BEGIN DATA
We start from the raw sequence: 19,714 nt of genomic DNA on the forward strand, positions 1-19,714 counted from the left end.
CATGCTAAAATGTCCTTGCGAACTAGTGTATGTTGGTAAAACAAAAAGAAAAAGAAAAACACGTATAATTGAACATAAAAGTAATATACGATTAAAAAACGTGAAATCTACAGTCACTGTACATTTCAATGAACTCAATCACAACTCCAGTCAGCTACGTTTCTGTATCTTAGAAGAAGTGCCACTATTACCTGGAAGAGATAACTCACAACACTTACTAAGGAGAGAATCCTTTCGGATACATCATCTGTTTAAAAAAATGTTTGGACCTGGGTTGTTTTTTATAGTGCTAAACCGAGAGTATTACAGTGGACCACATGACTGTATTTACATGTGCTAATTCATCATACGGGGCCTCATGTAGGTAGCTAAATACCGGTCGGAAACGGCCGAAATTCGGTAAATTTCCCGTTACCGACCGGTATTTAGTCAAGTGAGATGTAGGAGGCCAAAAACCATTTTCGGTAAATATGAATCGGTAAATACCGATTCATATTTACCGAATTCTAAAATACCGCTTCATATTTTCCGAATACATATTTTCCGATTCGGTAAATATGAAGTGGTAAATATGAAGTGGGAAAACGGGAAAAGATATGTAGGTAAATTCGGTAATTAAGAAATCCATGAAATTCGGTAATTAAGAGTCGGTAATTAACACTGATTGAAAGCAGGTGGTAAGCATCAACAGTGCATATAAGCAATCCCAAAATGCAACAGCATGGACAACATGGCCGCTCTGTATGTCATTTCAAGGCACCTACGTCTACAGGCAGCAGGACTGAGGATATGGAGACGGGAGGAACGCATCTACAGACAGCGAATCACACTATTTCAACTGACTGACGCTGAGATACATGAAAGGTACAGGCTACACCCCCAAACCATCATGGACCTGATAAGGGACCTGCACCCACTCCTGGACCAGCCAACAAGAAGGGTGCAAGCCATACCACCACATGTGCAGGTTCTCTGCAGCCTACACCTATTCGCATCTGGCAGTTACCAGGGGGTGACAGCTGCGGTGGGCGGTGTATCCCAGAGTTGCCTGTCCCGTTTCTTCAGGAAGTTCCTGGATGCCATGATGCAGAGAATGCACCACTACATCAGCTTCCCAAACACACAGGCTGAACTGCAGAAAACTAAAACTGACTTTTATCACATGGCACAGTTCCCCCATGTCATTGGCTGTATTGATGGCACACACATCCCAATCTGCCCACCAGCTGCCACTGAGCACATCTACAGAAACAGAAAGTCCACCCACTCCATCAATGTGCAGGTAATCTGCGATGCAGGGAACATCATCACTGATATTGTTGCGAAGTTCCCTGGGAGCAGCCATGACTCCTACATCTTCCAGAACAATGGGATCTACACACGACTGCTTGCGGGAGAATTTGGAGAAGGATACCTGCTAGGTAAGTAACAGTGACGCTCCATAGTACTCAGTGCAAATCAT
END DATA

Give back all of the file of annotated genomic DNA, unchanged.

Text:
We start from the raw sequence: 19,714 nt of genomic DNA on the forward strand, positions 1-19,714 counted from the left end.
CATGCTAAAATGTCCTTGCGAACTAGTGTATGTTGGTAAAACAAAAAGAAAAAGAAAAACACGTATAATTGAACATAAAAGTAATATACGATTAAAAAACGTGAAATCTACAGTCACTGTACATTTCAATGAACTCAATCACAACTCCAGTCAGCTACGTTTCTGTATCTTAGAAGAAGTGCCACTATTACCTGGAAGAGATAACTCACAACACTTACTAAGGAGAGAATCCTTTCGGATACATCATCTGTTTAAAAAAATGTTTGGACCTGGGTTGTTTTTTATAGTGCTAAACCGAGAGTATTACAGTGGACCACATGACTGTATTTACATGTGCTAATTCATCATACGGGGCCTCATGTAGGTAGCTAAATACCGGTCGGAAACGGCCGAAATTCGGTAAATTTCCCGTTACCGACCGGTATTTAGTCAAGTGAGATGTAGGAGGCCAAAAACCATTTTCGGTAAATATGAATCGGTAAATACCGATTCATATTTACCGAATTCTAAAATACCGCTTCATATTTTCCGAATACATATTTTCCGATTCGGTAAATATGAAGTGGTAAATATGAAGTGGGAAAACGGGAAAAGATATGTAGGTAAATTCGGTAATTAAGAAATCCATGAAATTCGGTAATTAAGAGTCGGTAATTAACACTGATTGAAAGCAGGTGGTAAGCATCAACAGTGCATATAAGCAATCCCAAAATGCAACAGCATGGACAACATGGCCGCTCTGTATGTCATTTCAAGGCACCTACGTCTACAGGCAGCAGGACTGAGGATATGGAGACGGGAGGAACGCATCTACAGACAGCGAATCACACTATTTCAACTGACTGACGCTGAGATACATGAAAGGTACAGGCTACACCCCCAAACCATCATGGACCTGATAAGGGACCTGCACCCACTCCTGGACCAGCCAACAAGAAGGGTGCAAGCCATACCACCACATGTGCAGGTTCTCTGCAGCCTACACCTATTCGCATCTGGCAGTTACCAGGGGGTGACAGCTGCGGTGGGCGGTGTATCCCAGAGTTGCCTGTCCCGTTTCTTCAGGAAGTTCCTGGATGCCATGATGCAGAGAATGCACCACTACATCAGCTTCCCAAACACACAGGCTGAACTGCAGAAAACTAAAACTGACTTTTATCACATGGCACAGTTCCCCCATGTCATTGGCTGTATTGATGGCACACACATCCCAATCTGCCCACCAGCTGCCACTGAGCACATCTACAGAAACAGAAAGTCCACCCACTCCATCAATGTGCAGGTAATCTGCGATGCAGGGAACATCATCACTGATATTGTTGCGAAGTTCCCTGGGAGCAGCCATGACTCCTACATCTTCCAGAACAATGGGATCTACACACGACTGCTTGCGGGAGAATTTGGAGAAGGATACCTGCTAGGTAAGTAACAGTGACGCTCCATAGTACTCAGTGCAAATCAT